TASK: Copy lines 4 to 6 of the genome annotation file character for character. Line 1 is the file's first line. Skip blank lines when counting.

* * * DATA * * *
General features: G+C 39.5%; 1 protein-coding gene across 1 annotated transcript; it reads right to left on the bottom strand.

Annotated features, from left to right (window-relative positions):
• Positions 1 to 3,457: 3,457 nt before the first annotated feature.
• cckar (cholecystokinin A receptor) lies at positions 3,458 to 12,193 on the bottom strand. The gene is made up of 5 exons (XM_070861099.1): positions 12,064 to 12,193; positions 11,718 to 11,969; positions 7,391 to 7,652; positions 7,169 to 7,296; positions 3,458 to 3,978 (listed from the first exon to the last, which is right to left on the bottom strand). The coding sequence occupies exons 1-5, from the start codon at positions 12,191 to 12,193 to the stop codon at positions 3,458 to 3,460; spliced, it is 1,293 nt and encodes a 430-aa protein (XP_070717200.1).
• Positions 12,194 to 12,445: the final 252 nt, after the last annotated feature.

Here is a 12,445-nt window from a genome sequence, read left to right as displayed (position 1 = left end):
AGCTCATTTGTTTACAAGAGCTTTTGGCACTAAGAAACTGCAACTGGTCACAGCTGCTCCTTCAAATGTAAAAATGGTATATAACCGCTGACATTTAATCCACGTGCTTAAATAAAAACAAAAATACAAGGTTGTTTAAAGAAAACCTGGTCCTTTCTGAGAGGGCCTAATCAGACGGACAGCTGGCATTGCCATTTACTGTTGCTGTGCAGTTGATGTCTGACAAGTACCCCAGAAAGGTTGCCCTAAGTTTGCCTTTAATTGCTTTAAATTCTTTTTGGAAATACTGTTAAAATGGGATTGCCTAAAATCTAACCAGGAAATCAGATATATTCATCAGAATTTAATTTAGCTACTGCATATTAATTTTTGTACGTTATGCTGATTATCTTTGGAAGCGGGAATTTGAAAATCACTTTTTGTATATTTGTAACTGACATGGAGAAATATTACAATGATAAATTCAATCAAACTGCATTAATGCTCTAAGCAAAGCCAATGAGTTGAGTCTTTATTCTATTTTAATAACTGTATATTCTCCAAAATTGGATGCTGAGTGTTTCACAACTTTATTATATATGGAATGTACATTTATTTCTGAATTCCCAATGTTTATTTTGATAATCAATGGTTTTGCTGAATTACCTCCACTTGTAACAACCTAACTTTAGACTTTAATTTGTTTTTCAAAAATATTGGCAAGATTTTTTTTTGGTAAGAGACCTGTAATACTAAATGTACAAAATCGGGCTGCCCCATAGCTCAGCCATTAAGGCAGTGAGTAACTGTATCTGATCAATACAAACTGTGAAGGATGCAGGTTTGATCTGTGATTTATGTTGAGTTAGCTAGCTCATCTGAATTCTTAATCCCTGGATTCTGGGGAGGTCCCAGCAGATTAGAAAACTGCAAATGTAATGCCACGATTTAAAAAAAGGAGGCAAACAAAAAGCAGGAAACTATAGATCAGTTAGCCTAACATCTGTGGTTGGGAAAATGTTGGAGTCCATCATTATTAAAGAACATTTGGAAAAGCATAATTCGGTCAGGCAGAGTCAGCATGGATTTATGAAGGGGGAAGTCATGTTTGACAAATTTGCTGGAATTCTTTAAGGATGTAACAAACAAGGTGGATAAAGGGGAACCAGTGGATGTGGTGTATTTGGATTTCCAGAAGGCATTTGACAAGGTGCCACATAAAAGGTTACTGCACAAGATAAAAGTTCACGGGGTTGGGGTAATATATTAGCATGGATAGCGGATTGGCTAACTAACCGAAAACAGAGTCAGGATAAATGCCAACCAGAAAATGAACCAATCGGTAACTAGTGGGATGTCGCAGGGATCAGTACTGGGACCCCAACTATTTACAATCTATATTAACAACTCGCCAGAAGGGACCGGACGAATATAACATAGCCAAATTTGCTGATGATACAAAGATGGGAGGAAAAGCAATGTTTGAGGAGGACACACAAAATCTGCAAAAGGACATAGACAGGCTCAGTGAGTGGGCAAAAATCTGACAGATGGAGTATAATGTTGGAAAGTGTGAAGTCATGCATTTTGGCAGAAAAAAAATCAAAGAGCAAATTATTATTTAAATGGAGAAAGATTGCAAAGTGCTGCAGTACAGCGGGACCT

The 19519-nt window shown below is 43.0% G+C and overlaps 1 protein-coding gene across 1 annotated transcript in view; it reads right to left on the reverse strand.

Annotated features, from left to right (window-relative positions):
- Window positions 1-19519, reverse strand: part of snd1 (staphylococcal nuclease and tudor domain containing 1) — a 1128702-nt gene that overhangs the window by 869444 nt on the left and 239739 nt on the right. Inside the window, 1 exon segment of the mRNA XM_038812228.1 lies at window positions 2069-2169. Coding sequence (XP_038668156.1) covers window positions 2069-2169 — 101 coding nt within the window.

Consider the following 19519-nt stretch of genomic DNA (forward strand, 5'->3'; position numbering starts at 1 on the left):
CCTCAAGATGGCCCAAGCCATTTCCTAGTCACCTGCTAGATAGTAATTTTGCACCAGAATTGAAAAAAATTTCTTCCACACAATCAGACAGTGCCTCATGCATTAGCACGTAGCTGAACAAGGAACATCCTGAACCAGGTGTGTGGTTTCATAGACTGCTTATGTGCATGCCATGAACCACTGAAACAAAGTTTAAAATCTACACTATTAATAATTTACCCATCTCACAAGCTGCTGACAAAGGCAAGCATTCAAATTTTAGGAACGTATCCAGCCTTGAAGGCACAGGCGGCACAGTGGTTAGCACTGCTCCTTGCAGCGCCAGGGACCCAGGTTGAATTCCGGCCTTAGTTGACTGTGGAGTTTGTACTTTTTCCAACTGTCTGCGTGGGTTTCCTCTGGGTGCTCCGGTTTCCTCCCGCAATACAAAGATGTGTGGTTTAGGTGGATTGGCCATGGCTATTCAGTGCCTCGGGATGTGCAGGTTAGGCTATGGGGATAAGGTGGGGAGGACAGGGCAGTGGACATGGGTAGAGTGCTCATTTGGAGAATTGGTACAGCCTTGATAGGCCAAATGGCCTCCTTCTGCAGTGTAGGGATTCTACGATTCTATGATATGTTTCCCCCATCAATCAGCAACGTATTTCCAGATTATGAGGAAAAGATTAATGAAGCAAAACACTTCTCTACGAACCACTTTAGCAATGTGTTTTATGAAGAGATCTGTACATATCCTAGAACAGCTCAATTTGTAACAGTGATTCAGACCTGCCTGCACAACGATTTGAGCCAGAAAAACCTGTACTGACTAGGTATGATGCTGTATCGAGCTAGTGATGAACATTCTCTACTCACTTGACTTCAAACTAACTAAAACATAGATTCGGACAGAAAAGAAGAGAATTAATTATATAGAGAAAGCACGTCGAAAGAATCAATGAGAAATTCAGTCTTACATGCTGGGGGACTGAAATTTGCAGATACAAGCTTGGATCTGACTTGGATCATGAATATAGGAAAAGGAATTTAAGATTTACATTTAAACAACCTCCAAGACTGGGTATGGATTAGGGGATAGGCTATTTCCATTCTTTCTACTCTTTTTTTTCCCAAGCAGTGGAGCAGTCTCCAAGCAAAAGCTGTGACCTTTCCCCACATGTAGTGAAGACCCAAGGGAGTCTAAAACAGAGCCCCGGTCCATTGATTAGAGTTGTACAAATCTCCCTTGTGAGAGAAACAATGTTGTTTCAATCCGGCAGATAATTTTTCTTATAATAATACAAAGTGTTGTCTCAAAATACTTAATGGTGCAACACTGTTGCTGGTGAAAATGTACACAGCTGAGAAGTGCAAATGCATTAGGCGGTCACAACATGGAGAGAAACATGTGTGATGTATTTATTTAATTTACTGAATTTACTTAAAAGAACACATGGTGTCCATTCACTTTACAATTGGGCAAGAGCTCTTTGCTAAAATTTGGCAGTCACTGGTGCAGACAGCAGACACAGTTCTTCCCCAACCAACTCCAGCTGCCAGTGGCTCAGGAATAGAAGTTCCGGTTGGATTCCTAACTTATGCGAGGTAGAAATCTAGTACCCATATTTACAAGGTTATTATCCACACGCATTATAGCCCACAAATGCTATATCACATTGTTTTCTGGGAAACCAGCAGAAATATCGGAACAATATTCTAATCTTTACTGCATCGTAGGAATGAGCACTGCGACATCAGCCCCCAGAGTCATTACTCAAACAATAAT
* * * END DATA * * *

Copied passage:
• cckar (cholecystokinin A receptor) lies at positions 3,458 to 12,193 on the bottom strand. The gene is made up of 5 exons (XM_070861099.1): positions 12,064 to 12,193; positions 11,718 to 11,969; positions 7,391 to 7,652; positions 7,169 to 7,296; positions 3,458 to 3,978 (listed from the first exon to the last, which is right to left on the bottom strand). The coding sequence occupies exons 1-5, from the start codon at positions 12,191 to 12,193 to the stop codon at positions 3,458 to 3,460; spliced, it is 1,293 nt and encodes a 430-aa protein (XP_070717200.1).
• Positions 12,194 to 12,445: the final 252 nt, after the last annotated feature.

Here is a 12,445-nt window from a genome sequence, read left to right as displayed (position 1 = left end):